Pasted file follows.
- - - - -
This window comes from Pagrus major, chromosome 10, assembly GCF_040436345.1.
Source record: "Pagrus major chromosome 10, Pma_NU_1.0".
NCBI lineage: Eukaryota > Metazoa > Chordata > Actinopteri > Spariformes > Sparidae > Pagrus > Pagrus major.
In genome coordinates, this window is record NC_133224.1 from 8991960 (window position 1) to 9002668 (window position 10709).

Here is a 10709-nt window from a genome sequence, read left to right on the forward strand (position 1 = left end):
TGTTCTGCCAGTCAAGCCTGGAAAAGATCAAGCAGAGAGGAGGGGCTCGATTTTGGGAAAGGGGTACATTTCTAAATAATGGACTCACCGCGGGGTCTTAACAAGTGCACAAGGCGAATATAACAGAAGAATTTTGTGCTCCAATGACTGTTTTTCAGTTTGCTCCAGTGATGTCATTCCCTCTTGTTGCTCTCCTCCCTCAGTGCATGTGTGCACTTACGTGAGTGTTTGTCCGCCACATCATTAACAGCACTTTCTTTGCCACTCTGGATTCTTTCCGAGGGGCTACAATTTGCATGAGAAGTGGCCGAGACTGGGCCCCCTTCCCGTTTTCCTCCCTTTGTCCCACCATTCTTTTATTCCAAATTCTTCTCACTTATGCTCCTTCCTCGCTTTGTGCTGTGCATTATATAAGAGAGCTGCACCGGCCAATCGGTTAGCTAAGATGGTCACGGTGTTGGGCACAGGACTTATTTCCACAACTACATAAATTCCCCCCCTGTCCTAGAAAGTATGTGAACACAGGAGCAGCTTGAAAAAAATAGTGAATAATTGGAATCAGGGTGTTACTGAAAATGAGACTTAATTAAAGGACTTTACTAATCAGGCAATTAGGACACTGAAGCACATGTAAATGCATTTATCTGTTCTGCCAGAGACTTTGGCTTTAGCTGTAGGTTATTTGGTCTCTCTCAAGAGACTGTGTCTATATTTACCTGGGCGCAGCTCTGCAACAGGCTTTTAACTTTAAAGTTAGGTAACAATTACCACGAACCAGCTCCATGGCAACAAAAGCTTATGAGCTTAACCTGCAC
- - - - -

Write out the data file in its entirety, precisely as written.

This window comes from Pagrus major, chromosome 10, assembly GCF_040436345.1.
Source record: "Pagrus major chromosome 10, Pma_NU_1.0".
NCBI lineage: Eukaryota > Metazoa > Chordata > Actinopteri > Spariformes > Sparidae > Pagrus > Pagrus major.
In genome coordinates, this window is record NC_133224.1 from 8991960 (window position 1) to 9002668 (window position 10709).

Here is a 10709-nt window from a genome sequence, read left to right on the forward strand (position 1 = left end):
TGTTCTGCCAGTCAAGCCTGGAAAAGATCAAGCAGAGAGGAGGGGCTCGATTTTGGGAAAGGGGTACATTTCTAAATAATGGACTCACCGCGGGGTCTTAACAAGTGCACAAGGCGAATATAACAGAAGAATTTTGTGCTCCAATGACTGTTTTTCAGTTTGCTCCAGTGATGTCATTCCCTCTTGTTGCTCTCCTCCCTCAGTGCATGTGTGCACTTACGTGAGTGTTTGTCCGCCACATCATTAACAGCACTTTCTTTGCCACTCTGGATTCTTTCCGAGGGGCTACAATTTGCATGAGAAGTGGCCGAGACTGGGCCCCCTTCCCGTTTTCCTCCCTTTGTCCCACCATTCTTTTATTCCAAATTCTTCTCACTTATGCTCCTTCCTCGCTTTGTGCTGTGCATTATATAAGAGAGCTGCACCGGCCAATCGGTTAGCTAAGATGGTCACGGTGTTGGGCACAGGACTTATTTCCACAACTACATAAATTCCCCCCCTGTCCTAGAAAGTATGTGAACACAGGAGCAGCTTGAAAAAAATAGTGAATAATTGGAATCAGGGTGTTACTGAAAATGAGACTTAATTAAAGGACTTTACTAATCAGGCAATTAGGACACTGAAGCACATGTAAATGCATTTATCTGTTCTGCCAGAGACTTTGGCTTTAGCTGTAGGTTATTTGGTCTCTCTCAAGAGACTGTGTCTATATTTACCTGGGCGCAGCTCTGCAACAGGCTTTTAACTTTAAAGTTAGGTAACAATTACCACGAACCAGCTCCATGGCAACAAAAGCTTATGAGCTTAACCTGCAC